As the war in Iraq entered its third week, reports of casualties show the mounting physical and psychological toll on the Iraqi people and on U.S. soldiers as well.

Some 725 civilian Iraqi deaths were reported as the United States dropped 8,000 bombs on Iraqi cities in 13 days of war. By April 2, the toll of U.S. casualties was 46 killed, 7 captured and 16 missing. Figures on Iraqi military casualties are not available.

The Pentagon claims that civilian casualties are “unavoidable.” Stephen Zunes, a Middle East expert at the University of San Francisco, called this claim “patently false,” saying, “Civilian casualties are unavoidable only if the war is unavoidable. This war was not unavoidable.”

U.S. missiles hit a Red Crescent maternity hospital and other civilian buildings in Baghdad, killing several people and wounding at least 25 residents and three Red Crescent staff, including a doctor. A patient was also hit, requiring his leg to be amputated. Burned-out and twisted cars lay in the road, their occupants burned to death inside.

Fifteen members of a family were killed when their pickup truck was blown up by a rocket from a U.S. helicopter near Hilla, a farming town south of Baghdad. The sole survivor said he lost his wife, six children, his father, his mother, three brothers and their wives. Sitting among the 15 coffins at the local hospital, he said the family was fleeing fighting further south when they were attacked.

Wounded children lay under blankets on the hospital floor due to a shortage of beds. Dozens of homes were destroyed in the bombing, and parts of cluster bombs were scattered over a large area.

Earlier, U.S. troops killed 11 Iraqis, mostly women and children, when the soldiers fired on a civilian vehicle at a military checkpoint near the southern city of Najaf. Fifteen Iraqis were packed inside the van with their possessions. Ten, including five small children, were killed on the spot when high-explosive rounds slammed into them. One died later from severe injuries. “You just f… killed a family because you didn’t fire a warning shot soon enough!” a U.S. captain reportedly yelled at his troops.

“It was the most horrible thing I’ve ever seen, and I hope I never see it again,” a 26-year-old Army medic told a reporter. He said one of the wounded women sat in the vehicle holding the mangled bodies of two of her children. “She didn’t want to get out of the car,” he said.

Reporters described the soldiers as having been on edge since four American troops were blown up by a suicide bomber two days earlier at a similar checkpoint just 20 miles away.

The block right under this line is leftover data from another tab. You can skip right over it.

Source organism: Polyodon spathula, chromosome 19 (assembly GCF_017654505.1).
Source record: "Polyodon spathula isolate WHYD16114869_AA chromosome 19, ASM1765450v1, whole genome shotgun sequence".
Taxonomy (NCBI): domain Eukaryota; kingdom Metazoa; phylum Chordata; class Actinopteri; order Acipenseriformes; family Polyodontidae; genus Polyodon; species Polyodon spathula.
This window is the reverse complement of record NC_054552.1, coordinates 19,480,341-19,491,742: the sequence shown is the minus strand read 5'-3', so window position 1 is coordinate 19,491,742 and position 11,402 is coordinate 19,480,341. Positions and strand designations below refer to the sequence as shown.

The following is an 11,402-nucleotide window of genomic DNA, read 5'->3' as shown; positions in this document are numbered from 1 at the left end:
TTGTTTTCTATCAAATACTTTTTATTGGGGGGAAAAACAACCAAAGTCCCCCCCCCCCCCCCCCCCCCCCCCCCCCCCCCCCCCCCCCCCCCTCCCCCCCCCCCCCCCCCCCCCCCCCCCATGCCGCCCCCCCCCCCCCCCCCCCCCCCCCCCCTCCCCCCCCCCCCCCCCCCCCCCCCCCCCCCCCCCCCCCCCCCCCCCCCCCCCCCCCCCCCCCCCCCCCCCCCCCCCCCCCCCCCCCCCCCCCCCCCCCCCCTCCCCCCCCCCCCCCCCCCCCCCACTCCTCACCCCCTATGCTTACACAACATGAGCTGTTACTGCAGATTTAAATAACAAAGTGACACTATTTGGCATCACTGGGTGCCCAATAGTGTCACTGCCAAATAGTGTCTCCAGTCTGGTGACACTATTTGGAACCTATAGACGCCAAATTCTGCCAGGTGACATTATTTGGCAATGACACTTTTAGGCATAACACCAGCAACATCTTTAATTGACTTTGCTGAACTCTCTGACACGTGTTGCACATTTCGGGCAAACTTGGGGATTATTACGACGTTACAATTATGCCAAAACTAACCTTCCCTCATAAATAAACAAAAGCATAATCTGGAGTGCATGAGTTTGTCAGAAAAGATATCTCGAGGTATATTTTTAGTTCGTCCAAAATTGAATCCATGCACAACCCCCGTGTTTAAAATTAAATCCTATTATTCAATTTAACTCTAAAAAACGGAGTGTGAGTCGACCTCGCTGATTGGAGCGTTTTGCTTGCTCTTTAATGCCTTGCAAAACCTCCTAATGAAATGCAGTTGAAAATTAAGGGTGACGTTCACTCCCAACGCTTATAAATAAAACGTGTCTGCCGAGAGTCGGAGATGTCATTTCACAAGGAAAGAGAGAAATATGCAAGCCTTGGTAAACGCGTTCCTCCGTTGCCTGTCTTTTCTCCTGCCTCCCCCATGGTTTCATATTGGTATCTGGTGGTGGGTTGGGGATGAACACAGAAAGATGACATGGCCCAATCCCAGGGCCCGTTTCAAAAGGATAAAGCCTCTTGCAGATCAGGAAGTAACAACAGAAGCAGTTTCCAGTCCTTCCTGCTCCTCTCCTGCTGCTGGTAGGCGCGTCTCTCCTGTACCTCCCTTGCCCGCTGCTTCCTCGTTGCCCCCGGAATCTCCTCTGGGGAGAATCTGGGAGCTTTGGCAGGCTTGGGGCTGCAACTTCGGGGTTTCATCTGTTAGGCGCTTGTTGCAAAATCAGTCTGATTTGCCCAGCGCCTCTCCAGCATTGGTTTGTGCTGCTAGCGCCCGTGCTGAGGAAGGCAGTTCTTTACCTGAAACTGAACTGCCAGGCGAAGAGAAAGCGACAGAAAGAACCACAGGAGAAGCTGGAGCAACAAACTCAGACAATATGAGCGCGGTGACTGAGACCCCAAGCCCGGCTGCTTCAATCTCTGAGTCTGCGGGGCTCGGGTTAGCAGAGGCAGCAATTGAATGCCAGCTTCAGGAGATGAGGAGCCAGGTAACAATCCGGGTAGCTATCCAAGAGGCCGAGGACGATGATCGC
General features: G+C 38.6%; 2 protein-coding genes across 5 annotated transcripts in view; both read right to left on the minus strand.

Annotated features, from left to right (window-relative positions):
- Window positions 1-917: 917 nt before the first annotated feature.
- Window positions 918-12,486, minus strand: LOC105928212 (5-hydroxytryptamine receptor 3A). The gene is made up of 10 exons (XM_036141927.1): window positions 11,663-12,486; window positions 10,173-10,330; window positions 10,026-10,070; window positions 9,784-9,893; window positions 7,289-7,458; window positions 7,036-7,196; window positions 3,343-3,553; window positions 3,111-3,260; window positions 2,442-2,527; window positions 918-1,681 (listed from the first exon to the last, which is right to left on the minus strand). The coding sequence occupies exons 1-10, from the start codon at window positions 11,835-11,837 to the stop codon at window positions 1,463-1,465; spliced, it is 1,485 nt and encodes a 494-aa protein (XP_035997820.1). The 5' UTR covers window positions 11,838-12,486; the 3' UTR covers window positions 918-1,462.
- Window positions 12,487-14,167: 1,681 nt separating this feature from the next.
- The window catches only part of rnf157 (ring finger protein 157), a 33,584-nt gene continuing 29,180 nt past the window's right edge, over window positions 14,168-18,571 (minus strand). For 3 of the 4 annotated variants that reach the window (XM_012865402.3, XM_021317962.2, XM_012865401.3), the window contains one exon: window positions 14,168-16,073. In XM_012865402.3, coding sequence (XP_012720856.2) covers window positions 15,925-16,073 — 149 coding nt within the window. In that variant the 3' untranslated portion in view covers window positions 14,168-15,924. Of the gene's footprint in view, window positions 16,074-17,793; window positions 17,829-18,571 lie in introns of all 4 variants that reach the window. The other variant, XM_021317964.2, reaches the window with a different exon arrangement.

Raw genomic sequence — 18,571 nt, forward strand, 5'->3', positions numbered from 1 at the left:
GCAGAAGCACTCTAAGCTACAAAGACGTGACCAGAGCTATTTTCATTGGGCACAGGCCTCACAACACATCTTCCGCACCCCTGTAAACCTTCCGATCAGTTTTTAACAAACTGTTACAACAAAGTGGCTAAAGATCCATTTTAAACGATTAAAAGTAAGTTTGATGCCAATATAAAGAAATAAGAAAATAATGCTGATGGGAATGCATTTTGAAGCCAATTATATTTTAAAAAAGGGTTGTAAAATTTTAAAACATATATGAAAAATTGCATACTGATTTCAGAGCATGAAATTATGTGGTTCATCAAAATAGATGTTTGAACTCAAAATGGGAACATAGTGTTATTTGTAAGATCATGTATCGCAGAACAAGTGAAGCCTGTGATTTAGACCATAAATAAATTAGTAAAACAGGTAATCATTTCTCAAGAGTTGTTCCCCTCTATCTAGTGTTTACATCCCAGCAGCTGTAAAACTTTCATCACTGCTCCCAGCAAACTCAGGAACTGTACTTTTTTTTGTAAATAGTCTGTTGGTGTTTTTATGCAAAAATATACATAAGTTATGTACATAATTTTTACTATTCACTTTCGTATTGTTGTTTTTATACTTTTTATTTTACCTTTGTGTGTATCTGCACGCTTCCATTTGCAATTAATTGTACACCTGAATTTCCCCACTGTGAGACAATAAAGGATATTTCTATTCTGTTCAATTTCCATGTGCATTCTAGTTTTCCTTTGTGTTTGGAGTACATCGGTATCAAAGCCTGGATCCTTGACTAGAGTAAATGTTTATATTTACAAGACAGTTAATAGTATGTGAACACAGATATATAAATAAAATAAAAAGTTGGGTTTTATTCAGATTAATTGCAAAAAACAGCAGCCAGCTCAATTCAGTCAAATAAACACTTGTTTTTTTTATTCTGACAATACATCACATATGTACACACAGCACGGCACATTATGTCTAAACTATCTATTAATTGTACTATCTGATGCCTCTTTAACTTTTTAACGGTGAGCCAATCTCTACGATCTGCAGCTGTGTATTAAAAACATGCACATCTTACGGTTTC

U.S. peace activists visiting a town in Iraq’s western desert March 30 found its hospital destroyed by bombs.

“Why? Why?” a doctor demanded of them. “Why did you Americans bomb our children’s hospital?”

Thus far 65 to 100 civilian casualties have been reported in the southern city of Basra, where the U.S. air assault has included use of cluster bombs. A resident asked a reporter, “Why are they killing our children? We are innocent. The children are scared.”

Damage to the electric power grid shut Basra’s water-treatment plant immediately after the ground war started. Most of Basra’s 1.5 million people had no access to safe water for several days. After a week, only half the city had service restored. United Nations officials fear repeats of this crisis in Baghdad and other cities under attack. They warn of potential outbreaks of diarrhea, cholera and other potentially fatal diseases that will hit children and the elderly particularly hard.

Despite punishing U.S. and British artillery and aerial bombing, British troops have failed to capture Basra. Dismissing earlier British claims that citizens were rebelling against Saddam Hussein’s government, a resident told the Washington Post, “There’s been absolutely no uprising.”

Human Rights Watch (HRW) assailed the U.S. use of cluster bombs and grenades. Cluster weapons have a very high failure rate that creates immediate and long-term dangers for civilians and soldiers, HRW said. When such munitions fail to explode on impact, they become like volatile, indiscriminate anti-personnel landmines, the group said.

HRW said it is evident from television images and stories from reporters “embedded” with U.S. units that artillery projectiles and rockets containing large numbers of cluster munitions are being used. These weapons have failure rates close to one in five.

“The United States should not be using these weapons,” said Steve Goose, executive director of HRW’s arms division. “Iraqi civilians will be paying the price with their lives and limbs for many years.”

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Susan Webb
Susan Webb

Susan Webb is a retired co-editor of People's World. She has written on a range of topics both international - the Iraq war, World Social Forums in Brazil and India, the Israel-Palestinian conflict and controversy over the U.S. role in Okinawa - and domestic - including the meaning of socialism for Americans, attacks on Planned Parenthood, the U.S. as top weapons merchant, and more.